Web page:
INDEX: Award is a prestigious biennial design award, set up in 2005 by INDEX: Design To Improve Life to acknowledge and reward companies developing creative solutions to global and local challenges. Spread across five different categories - Body, Home, Work, Play, and Community – previous winners include groundbreaking social housing projects, One Laptop Per Child, an airbag for cyclists and the Tesla roadster.
Mudlark worked tirelessly with to design the three games - Worm Attack, 9 Minutes and Family Values - in a way which would have a genuinely positive effect in India and East Africa, especially amongst women and girls. We are particularly pleased our work, blending social impact content with compelling gameplay, has been recognised in the Play & Learning category.
Downloaded over 25,000 times to date, the Half The Sky Movement games were designed for target audiences on non-smart, low-end, widely-available mobile handsets and built in J2ME – a platform for older “feature phones”, still dominant in the developing world.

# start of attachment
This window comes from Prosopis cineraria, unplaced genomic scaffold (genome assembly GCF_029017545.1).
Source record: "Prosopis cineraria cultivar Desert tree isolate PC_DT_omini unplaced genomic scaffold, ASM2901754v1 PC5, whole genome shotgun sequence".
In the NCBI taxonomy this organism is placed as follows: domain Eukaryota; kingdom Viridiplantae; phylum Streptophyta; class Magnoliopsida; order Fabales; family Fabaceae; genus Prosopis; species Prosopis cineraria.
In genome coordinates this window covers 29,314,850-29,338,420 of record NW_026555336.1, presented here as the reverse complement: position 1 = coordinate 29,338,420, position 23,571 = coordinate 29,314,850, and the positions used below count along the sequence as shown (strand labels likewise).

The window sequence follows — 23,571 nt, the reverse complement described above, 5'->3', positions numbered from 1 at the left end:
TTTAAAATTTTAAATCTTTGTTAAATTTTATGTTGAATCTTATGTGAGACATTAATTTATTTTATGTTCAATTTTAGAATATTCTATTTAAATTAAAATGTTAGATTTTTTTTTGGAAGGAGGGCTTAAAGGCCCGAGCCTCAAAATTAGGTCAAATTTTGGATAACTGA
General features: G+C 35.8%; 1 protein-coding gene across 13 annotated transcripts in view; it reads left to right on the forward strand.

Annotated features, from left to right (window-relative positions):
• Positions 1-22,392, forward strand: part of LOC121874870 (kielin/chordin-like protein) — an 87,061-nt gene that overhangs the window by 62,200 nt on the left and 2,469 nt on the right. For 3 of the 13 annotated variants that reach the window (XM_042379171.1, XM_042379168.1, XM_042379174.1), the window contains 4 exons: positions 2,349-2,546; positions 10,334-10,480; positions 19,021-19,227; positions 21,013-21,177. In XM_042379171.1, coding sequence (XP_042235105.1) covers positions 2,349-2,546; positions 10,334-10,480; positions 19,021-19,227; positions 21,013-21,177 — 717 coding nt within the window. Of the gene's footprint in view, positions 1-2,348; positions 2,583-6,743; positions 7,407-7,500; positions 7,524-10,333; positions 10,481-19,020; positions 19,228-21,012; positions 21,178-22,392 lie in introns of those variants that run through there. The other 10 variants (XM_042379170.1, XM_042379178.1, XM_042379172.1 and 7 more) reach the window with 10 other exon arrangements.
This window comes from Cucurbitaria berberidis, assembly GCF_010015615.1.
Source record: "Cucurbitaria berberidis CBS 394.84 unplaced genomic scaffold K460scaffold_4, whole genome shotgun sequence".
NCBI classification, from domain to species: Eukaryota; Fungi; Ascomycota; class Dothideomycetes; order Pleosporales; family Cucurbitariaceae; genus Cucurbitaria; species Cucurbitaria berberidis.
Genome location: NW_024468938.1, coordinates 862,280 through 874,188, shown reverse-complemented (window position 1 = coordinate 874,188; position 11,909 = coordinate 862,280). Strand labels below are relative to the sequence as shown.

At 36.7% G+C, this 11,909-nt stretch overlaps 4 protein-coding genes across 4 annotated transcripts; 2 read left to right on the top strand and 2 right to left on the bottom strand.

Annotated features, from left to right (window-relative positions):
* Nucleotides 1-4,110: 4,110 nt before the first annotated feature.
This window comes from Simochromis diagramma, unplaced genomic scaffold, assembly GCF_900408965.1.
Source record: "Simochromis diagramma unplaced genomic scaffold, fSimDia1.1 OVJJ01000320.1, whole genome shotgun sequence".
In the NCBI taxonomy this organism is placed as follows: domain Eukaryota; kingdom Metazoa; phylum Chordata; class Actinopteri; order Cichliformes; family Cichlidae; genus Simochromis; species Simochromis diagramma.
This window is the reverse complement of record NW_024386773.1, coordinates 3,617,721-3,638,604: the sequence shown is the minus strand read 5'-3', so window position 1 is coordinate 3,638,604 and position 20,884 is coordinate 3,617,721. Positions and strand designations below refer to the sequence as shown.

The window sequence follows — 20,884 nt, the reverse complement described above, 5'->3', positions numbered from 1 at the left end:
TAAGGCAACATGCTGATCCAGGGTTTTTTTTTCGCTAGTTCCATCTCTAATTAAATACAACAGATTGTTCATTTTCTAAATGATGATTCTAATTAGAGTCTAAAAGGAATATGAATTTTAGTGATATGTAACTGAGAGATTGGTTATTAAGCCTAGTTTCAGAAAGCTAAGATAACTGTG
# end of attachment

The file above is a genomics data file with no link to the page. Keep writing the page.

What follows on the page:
Winners of the INDEX: Awards will be announced on 29th August at the home of Hamlet, Kronborg Castle, Helsingør (Elsinore), Denmark before a public exhibition opens across Copenhagen on the 30th August.
We will be sporting our black ties and crossed fingers.
May has been a fun month. We”ve been into a two-way mirror room testing the CBeebies project, published the Perceptive Radio (our BBC R&D project) and work has continued apace on and several other – as yet untitled – projects. I also left the country for a week, enjoying a wonderful Saga of my own up in Iceland.
“As a user, I would like to click on some URLs with interesting content behind them.”
Quantum Break teaser trailer, Remedy Games for XBone.
In the future, . We”re not sure about Quantum Break, the flagship new XBox Tv/Game thingy. We”re curious though, don”t get us wrong.
- Our friend Zoewi has started a very good . It should work as a go-to-guide for all significant gaming and play-related events/conferences across the world. It”s really heart-warming just to see the breadth of stuff out there already.
- London is getting its own E3 fringe this year with EToo. Organised by Guardian games correspondent Keith Stuart and veteran game designer Georg Backer, EToo should help keep you from feeling lonely when everyone has sacked off to LA.